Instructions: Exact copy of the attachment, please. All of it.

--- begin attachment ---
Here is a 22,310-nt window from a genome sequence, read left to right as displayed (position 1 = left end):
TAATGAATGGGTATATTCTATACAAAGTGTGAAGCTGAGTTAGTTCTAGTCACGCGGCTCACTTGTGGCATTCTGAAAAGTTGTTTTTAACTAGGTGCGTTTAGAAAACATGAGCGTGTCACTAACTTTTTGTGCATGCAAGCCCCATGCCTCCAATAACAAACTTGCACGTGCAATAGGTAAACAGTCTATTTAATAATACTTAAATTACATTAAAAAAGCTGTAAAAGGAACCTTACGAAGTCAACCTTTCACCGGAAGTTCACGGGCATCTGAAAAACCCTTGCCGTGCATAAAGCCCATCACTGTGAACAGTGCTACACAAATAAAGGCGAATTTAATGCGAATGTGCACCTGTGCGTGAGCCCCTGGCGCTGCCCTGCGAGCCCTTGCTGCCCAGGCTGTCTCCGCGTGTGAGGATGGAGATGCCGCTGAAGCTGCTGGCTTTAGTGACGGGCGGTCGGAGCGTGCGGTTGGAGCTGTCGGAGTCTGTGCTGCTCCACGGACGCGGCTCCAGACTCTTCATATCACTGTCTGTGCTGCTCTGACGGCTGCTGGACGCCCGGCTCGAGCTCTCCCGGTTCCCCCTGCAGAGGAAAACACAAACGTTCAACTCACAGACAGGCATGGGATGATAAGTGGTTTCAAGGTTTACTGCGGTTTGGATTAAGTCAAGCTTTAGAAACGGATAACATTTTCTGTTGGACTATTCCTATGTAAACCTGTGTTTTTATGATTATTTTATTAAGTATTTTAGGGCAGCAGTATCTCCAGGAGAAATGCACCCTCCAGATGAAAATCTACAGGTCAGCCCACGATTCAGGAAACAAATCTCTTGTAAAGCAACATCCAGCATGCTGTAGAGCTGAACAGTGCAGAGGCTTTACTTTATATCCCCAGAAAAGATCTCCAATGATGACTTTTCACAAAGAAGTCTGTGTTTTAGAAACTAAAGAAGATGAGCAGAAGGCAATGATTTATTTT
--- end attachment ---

Here is a 22,310-nt window from a genome sequence, read left to right as displayed (position 1 = left end):
TAATGAATGGGTATATTCTATACAAAGTGTGAAGCTGAGTTAGTTCTAGTCACGCGGCTCACTTGTGGCATTCTGAAAAGTTGTTTTTAACTAGGTGCGTTTAGAAAACATGAGCGTGTCACTAACTTTTTGTGCATGCAAGCCCCATGCCTCCAATAACAAACTTGCACGTGCAATAGGTAAACAGTCTATTTAATAATACTTAAATTACATTAAAAAAGCTGTAAAAGGAACCTTACGAAGTCAACCTTTCACCGGAAGTTCACGGGCATCTGAAAAACCCTTGCCGTGCATAAAGCCCATCACTGTGAACAGTGCTACACAAATAAAGGCGAATTTAATGCGAATGTGCACCTGTGCGTGAGCCCCTGGCGCTGCCCTGCGAGCCCTTGCTGCCCAGGCTGTCTCCGCGTGTGAGGATGGAGATGCCGCTGAAGCTGCTGGCTTTAGTGACGGGCGGTCGGAGCGTGCGGTTGGAGCTGTCGGAGTCTGTGCTGCTCCACGGACGCGGCTCCAGACTCTTCATATCACTGTCTGTGCTGCTCTGACGGCTGCTGGACGCCCGGCTCGAGCTCTCCCGGTTCCCCCTGCAGAGGAAAACACAAACGTTCAACTCACAGACAGGCATGGGATGATAAGTGGTTTCAAGGTTTACTGCGGTTTGGATTAAGTCAAGCTTTAGAAACGGATAACATTTTCTGTTGGACTATTCCTATGTAAACCTGTGTTTTTATGATTATTTTATTAAGTATTTTAGGGCAGCAGTATCTCCAGGAGAAATGCACCCTCCAGATGAAAATCTACAGGTCAGCCCACGATTCAGGAAACAAATCTCTTGTAAAGCAACATCCAGCATGCTGTAGAGCTGAACAGTGCAGAGGCTTTACTTTATATCCCCAGAAAAGATCTCCAATGATGACTTTTCACAAAGAAGTCTGTGTTTTAGAAACTAAAGAAGATGAGCAGAAGGCAATGATTTATTTT